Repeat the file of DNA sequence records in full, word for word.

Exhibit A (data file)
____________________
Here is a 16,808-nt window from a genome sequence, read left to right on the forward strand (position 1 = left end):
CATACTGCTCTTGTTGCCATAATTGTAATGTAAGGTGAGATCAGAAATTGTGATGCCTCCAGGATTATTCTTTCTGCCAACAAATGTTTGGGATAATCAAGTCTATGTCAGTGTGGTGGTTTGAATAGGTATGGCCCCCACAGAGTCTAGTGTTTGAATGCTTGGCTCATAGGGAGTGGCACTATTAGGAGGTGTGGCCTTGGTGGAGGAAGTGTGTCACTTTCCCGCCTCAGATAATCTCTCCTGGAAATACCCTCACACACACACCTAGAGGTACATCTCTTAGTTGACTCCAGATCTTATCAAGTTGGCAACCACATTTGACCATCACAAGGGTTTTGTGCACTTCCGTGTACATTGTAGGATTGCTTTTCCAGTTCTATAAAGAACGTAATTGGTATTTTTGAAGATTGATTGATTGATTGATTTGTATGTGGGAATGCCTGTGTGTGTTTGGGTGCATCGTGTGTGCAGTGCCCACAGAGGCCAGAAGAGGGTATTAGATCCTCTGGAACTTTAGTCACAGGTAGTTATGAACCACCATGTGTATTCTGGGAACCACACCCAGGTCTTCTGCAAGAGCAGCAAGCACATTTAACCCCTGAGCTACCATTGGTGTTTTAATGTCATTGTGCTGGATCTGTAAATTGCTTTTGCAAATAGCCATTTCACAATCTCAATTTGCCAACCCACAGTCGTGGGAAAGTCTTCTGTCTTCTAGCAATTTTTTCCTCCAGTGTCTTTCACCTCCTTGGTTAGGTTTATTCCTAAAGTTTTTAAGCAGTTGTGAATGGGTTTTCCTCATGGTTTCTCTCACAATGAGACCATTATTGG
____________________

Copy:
Here is a 16,808-nt window from a genome sequence, read left to right on the forward strand (position 1 = left end):
CATACTGCTCTTGTTGCCATAATTGTAATGTAAGGTGAGATCAGAAATTGTGATGCCTCCAGGATTATTCTTTCTGCCAACAAATGTTTGGGATAATCAAGTCTATGTCAGTGTGGTGGTTTGAATAGGTATGGCCCCCACAGAGTCTAGTGTTTGAATGCTTGGCTCATAGGGAGTGGCACTATTAGGAGGTGTGGCCTTGGTGGAGGAAGTGTGTCACTTTCCCGCCTCAGATAATCTCTCCTGGAAATACCCTCACACACACACCTAGAGGTACATCTCTTAGTTGACTCCAGATCTTATCAAGTTGGCAACCACATTTGACCATCACAAGGGTTTTGTGCACTTCCGTGTACATTGTAGGATTGCTTTTCCAGTTCTATAAAGAACGTAATTGGTATTTTTGAAGATTGATTGATTGATTGATTTGTATGTGGGAATGCCTGTGTGTGTTTGGGTGCATCGTGTGTGCAGTGCCCACAGAGGCCAGAAGAGGGTATTAGATCCTCTGGAACTTTAGTCACAGGTAGTTATGAACCACCATGTGTATTCTGGGAACCACACCCAGGTCTTCTGCAAGAGCAGCAAGCACATTTAACCCCTGAGCTACCATTGGTGTTTTAATGTCATTGTGCTGGATCTGTAAATTGCTTTTGCAAATAGCCATTTCACAATCTCAATTTGCCAACCCACAGTCGTGGGAAAGTCTTCTGTCTTCTAGCAATTTTTTCCTCCAGTGTCTTTCACCTCCTTGGTTAGGTTTATTCCTAAAGTTTTTAAGCAGTTGTGAATGGGTTTTCCTCATGGTTTCTCTCACAATGAGACCATTATTGG